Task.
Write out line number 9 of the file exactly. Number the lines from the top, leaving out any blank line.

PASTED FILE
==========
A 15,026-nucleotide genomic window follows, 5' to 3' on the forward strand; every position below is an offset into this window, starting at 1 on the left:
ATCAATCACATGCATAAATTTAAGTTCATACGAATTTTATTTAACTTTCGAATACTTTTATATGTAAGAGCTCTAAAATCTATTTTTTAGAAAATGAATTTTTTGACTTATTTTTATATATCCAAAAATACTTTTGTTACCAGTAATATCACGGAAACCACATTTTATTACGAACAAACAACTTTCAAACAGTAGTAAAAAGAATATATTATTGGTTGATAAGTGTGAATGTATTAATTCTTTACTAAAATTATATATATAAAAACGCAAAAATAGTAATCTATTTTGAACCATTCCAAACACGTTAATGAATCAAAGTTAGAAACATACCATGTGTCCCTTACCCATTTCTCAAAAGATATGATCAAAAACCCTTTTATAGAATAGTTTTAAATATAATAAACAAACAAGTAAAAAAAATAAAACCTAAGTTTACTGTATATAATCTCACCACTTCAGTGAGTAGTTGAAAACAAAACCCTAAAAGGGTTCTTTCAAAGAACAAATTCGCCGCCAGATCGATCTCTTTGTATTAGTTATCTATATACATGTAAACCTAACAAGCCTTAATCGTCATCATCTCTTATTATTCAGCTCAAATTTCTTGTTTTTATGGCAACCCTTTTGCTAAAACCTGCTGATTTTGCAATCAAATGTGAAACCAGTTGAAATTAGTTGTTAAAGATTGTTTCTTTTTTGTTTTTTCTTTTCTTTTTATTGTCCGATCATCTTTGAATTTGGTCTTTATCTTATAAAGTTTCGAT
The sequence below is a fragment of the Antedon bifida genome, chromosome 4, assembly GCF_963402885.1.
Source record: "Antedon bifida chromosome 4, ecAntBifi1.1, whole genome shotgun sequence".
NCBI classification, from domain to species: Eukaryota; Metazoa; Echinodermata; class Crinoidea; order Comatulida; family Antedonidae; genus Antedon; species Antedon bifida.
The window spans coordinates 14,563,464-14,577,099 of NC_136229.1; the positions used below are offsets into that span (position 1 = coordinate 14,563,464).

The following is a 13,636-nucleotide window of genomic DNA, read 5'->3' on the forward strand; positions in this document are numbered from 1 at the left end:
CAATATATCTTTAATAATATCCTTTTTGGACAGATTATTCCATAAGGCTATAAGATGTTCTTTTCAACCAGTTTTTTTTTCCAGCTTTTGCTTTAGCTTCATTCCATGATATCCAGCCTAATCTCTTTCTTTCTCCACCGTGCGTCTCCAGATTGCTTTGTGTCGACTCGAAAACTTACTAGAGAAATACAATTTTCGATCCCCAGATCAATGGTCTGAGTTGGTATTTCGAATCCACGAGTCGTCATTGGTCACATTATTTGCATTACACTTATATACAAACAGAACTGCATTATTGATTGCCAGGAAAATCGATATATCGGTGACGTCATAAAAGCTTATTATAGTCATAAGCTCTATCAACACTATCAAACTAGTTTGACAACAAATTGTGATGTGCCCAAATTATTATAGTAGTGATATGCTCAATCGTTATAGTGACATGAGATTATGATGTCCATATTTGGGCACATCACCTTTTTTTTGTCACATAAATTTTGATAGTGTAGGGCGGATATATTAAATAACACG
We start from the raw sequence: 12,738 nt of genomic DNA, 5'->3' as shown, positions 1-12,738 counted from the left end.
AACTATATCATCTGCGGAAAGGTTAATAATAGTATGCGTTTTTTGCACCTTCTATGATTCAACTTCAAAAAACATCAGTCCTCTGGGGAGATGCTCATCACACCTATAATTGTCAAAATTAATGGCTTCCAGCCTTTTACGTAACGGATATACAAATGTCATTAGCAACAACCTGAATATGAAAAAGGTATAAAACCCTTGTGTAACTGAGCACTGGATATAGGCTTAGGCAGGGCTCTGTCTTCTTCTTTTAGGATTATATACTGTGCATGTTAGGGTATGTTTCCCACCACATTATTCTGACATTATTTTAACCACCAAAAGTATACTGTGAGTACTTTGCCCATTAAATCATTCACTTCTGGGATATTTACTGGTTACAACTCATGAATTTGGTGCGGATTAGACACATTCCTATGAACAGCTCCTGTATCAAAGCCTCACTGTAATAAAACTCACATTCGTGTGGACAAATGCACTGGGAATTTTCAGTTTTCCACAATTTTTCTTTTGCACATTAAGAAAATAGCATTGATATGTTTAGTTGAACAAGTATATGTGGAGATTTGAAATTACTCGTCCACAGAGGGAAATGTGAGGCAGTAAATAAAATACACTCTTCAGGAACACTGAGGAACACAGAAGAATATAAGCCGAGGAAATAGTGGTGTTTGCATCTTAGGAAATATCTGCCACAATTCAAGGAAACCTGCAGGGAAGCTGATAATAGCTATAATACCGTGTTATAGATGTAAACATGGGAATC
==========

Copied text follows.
We start from the raw sequence: 12,738 nt of genomic DNA, 5'->3' as shown, positions 1-12,738 counted from the left end.